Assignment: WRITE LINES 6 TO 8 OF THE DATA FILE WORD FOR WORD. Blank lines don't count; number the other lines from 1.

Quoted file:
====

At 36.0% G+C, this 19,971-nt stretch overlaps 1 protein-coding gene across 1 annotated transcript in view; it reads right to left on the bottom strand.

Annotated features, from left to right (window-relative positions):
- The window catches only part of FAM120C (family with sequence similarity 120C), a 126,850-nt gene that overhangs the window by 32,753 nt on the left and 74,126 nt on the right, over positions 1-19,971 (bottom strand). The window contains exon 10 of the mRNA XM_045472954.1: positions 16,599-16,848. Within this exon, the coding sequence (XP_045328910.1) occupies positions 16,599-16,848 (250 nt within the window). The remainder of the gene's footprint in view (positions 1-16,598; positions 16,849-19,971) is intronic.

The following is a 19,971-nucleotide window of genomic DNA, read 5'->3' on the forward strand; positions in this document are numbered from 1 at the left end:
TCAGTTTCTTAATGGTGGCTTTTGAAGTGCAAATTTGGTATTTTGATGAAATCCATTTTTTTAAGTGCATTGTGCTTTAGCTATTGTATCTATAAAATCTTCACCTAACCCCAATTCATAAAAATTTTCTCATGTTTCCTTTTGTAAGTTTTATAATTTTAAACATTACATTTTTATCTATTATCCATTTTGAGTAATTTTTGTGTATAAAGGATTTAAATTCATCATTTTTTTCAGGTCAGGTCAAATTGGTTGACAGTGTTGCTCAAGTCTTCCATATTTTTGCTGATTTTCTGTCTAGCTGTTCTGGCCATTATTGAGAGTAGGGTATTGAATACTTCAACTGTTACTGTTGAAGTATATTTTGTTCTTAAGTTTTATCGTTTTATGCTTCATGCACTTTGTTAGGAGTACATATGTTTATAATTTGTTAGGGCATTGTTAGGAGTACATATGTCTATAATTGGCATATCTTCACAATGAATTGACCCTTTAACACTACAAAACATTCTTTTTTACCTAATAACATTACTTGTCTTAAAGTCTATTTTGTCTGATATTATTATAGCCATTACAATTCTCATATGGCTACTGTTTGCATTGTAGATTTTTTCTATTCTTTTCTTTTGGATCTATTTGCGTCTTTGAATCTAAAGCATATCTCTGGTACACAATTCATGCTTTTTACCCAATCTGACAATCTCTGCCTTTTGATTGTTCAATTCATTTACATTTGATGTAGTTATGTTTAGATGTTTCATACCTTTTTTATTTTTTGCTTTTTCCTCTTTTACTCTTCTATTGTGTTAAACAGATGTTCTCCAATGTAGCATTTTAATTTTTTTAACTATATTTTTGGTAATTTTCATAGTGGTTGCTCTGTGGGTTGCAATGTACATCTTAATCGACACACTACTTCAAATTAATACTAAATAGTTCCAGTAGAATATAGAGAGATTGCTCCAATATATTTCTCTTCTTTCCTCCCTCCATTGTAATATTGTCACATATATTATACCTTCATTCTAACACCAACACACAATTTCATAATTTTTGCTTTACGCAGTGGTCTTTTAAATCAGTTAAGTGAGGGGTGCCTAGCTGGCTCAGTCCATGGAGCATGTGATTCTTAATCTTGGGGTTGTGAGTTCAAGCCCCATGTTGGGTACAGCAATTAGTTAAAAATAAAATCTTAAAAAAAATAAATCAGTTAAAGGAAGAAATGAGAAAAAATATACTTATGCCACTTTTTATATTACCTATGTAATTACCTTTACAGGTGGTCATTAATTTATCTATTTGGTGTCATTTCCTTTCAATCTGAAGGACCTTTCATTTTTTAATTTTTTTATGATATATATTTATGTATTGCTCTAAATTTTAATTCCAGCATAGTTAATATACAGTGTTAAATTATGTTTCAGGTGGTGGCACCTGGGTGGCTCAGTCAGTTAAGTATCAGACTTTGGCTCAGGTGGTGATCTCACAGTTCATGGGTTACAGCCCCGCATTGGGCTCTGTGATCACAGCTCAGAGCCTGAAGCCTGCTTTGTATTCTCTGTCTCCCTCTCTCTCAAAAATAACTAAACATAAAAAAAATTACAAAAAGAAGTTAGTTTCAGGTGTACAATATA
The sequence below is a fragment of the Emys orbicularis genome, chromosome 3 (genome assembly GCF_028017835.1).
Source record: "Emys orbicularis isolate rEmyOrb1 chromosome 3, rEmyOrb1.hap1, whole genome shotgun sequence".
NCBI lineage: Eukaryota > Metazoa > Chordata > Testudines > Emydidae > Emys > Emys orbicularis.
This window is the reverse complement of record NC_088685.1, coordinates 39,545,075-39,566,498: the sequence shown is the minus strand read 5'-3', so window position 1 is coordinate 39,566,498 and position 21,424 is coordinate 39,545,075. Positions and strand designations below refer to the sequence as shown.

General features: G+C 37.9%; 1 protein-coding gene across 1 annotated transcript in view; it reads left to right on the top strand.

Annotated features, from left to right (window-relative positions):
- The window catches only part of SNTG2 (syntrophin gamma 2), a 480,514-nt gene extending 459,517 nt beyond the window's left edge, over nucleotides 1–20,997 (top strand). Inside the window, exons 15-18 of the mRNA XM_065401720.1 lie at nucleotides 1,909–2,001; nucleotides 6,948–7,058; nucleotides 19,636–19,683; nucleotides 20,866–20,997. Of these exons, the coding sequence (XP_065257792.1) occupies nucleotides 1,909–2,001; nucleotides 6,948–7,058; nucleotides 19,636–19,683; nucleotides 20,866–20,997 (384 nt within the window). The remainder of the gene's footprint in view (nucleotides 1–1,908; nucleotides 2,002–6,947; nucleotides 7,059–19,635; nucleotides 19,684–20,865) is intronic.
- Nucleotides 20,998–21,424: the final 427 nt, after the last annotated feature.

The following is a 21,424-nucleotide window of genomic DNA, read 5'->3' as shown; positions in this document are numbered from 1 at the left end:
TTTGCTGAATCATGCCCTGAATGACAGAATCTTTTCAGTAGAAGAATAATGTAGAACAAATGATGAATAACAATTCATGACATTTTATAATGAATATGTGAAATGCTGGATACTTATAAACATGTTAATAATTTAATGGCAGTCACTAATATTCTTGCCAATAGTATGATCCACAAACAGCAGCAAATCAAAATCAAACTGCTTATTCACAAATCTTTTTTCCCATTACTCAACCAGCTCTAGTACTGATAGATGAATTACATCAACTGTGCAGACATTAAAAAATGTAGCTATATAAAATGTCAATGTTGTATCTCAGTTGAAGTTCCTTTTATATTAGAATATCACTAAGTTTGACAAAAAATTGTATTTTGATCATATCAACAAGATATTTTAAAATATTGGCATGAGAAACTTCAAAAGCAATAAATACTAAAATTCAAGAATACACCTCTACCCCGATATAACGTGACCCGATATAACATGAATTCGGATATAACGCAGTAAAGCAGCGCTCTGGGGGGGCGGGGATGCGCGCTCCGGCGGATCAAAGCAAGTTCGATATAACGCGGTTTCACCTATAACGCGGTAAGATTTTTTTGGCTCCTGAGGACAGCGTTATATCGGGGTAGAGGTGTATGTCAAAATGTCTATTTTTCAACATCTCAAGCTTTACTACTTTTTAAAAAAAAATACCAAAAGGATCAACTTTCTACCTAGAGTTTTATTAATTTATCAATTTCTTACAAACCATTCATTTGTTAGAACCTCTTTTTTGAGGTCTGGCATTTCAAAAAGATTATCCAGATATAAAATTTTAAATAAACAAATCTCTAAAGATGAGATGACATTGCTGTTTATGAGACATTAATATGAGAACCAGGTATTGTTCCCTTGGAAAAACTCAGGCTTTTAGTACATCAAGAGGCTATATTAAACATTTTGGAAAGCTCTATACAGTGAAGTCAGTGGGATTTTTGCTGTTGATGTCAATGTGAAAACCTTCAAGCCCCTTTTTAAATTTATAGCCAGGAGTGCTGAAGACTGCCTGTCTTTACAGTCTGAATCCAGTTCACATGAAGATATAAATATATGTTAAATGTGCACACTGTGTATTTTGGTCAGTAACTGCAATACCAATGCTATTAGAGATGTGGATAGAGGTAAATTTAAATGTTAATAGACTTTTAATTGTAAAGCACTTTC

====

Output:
The sequence below is a fragment of the Emys orbicularis genome, chromosome 3 (genome assembly GCF_028017835.1).
Source record: "Emys orbicularis isolate rEmyOrb1 chromosome 3, rEmyOrb1.hap1, whole genome shotgun sequence".
NCBI lineage: Eukaryota > Metazoa > Chordata > Testudines > Emydidae > Emys > Emys orbicularis.